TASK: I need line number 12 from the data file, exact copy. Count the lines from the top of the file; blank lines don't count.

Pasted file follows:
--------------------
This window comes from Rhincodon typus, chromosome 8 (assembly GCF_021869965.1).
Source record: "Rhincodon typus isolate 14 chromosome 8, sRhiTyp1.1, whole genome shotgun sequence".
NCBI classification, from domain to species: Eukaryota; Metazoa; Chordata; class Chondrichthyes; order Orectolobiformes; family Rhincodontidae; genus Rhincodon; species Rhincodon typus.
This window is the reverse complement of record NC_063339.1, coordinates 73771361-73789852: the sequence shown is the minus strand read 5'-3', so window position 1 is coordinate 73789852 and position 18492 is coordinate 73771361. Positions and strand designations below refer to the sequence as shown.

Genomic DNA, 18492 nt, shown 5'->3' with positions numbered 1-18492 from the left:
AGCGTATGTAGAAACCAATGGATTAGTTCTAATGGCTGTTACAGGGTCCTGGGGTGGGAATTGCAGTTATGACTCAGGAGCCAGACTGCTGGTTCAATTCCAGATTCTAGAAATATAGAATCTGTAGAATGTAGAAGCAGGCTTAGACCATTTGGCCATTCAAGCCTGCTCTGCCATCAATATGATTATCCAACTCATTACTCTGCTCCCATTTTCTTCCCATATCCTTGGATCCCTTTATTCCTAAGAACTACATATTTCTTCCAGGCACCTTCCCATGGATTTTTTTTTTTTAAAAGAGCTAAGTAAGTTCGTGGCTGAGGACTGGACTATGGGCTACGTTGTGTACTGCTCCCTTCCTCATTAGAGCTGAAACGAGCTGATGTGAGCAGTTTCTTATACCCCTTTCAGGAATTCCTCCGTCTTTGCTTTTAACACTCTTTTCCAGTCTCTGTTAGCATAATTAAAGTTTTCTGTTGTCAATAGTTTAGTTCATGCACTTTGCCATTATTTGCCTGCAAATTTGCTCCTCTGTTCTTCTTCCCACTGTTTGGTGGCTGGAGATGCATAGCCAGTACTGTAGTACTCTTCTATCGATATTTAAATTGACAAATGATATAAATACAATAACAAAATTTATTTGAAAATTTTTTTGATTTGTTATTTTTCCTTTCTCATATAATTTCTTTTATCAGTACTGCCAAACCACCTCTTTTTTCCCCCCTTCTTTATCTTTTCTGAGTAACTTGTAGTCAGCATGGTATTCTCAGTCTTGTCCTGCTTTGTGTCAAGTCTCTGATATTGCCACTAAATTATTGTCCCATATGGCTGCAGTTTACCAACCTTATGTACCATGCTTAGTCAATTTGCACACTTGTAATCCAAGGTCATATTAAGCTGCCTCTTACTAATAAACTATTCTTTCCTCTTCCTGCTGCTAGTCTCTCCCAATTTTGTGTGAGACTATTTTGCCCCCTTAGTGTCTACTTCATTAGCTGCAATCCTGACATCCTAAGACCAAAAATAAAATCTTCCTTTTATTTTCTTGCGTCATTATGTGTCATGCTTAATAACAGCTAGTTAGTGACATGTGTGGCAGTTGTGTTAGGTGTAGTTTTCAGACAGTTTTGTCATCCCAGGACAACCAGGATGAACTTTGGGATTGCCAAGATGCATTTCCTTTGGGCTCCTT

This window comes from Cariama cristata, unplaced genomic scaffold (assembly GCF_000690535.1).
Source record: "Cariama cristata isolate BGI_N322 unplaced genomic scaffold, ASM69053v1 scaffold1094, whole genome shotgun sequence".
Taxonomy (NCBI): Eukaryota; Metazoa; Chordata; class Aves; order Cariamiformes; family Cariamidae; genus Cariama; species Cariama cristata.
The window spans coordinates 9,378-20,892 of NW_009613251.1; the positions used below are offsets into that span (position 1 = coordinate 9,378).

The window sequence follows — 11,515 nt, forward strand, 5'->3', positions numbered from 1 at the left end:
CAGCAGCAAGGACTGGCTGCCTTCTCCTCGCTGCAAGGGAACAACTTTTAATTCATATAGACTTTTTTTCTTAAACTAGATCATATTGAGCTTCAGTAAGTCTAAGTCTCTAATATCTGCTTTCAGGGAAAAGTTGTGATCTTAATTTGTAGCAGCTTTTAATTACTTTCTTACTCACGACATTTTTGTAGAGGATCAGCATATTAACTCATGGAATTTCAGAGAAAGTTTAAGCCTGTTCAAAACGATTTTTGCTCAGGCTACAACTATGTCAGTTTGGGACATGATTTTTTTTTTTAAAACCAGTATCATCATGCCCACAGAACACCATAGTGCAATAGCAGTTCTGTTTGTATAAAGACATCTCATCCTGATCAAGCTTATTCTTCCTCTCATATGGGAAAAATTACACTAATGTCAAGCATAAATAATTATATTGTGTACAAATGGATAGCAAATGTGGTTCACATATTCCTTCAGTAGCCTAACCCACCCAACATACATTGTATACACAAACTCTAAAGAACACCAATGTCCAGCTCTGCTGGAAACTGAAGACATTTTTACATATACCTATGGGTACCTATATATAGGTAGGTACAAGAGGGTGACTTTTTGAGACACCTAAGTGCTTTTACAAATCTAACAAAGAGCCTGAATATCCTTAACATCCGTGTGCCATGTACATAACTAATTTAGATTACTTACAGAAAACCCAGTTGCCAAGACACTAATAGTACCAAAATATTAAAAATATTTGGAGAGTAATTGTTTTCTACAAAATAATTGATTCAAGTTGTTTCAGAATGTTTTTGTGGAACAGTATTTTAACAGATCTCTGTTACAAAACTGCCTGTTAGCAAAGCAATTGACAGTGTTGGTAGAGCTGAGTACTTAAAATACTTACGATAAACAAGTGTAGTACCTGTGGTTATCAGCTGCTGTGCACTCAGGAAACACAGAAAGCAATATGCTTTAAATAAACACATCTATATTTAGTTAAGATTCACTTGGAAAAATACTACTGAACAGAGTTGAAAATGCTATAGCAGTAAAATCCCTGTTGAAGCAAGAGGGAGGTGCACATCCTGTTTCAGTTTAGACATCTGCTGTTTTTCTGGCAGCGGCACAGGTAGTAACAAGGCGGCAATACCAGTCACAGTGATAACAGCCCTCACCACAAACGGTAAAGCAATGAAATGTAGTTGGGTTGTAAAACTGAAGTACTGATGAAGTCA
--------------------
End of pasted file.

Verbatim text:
CAGCAGCAAGGACTGGCTGCCTTCTCCTCGCTGCAAGGGAACAACTTTTAATTCATATAGACTTTTTTTCTTAAACTAGATCATATTGAGCTTCAGTAAGTCTAAGTCTCTAATATCTGCTTTCAGGGAAAAGTTGTGATCTTAATTTGTAGCAGCTTTTAATTACTTTCTTACTCACGACATTTTTGTAGAGGATCAGCATATTAACTCATGGAATTTCAGAGAAAGTTTAAGCCTGTTCAAAACGATTTTTGCTCAGGCTACAACTATGTCAGTTTGGGACATGATTTTTTTTTTTAAAACCAGTATCATCATGCCCACAGAACACCATAGTGCAATAGCAGTTCTGTTTGTATAAAGACATCTCATCCTGATCAAGCTTATTCTTCCTCTCATATGGGAAAAATTACACTAATGTCAAGCATAAATAATTATATTGTGTACAAATGGATAGCAAATGTGGTTCACATATTCCTTCAGTAGCCTAACCCACCCAACATACATTGTATACACAAACTCTAAAGAACACCAATGTCCAGCTCTGCTGGAAACTGAAGACATTTTTACATATACCTATGGGTACCTATATATAGGTAGGTACAAGAGGGTGACTTTTTGAGACACCTAAGTGCTTTTACAAATCTAACAAAGAGCCTGAATATCCTTAACATCCGTGTGCCATGTACATAACTAATTTAGATTACTTACAGAAAACCCAGTTGCCAAGACACTAATAGTACCAAAATATTAAAAATATTTGGAGAGTAATTGTTTTCTACAAAATAATTGATTCAAGTTGTTTCAGAATGTTTTTGTGGAACAGTATTTTAACAGATCTCTGTTACAAAACTGCCTGTTAGCAAAGCAATTGACAGTGTTGGTAGAGCTGAGTACTTAAAATACTTACGATAAACAAGTGTAGTACCTGTGGTTATCAGCTGCTGTGCACTCAGGAAACACAGAAAGCAATATGCTTTAAATAAACACATCTATATTTAGTTAAGATTCACTTGGAAAAATACTACTGAACAGAGTTGAAAATGCTATAGCAGTAAAATCCCTGTTGAAGCAAGAGGGAGGTGCACATCCTGTTTCAGTTTAGACATCTGCTGTTTTTCTGGCAGCGGCACAGGTAGTAACAAGGCGGCAATACCAGTCACAGTGATAACAGCCCTCACCACAAACGGTAAAGCAATGAAATGTAGTTGGGTTGTAAAACTGAAGTACTGATGAAGTCA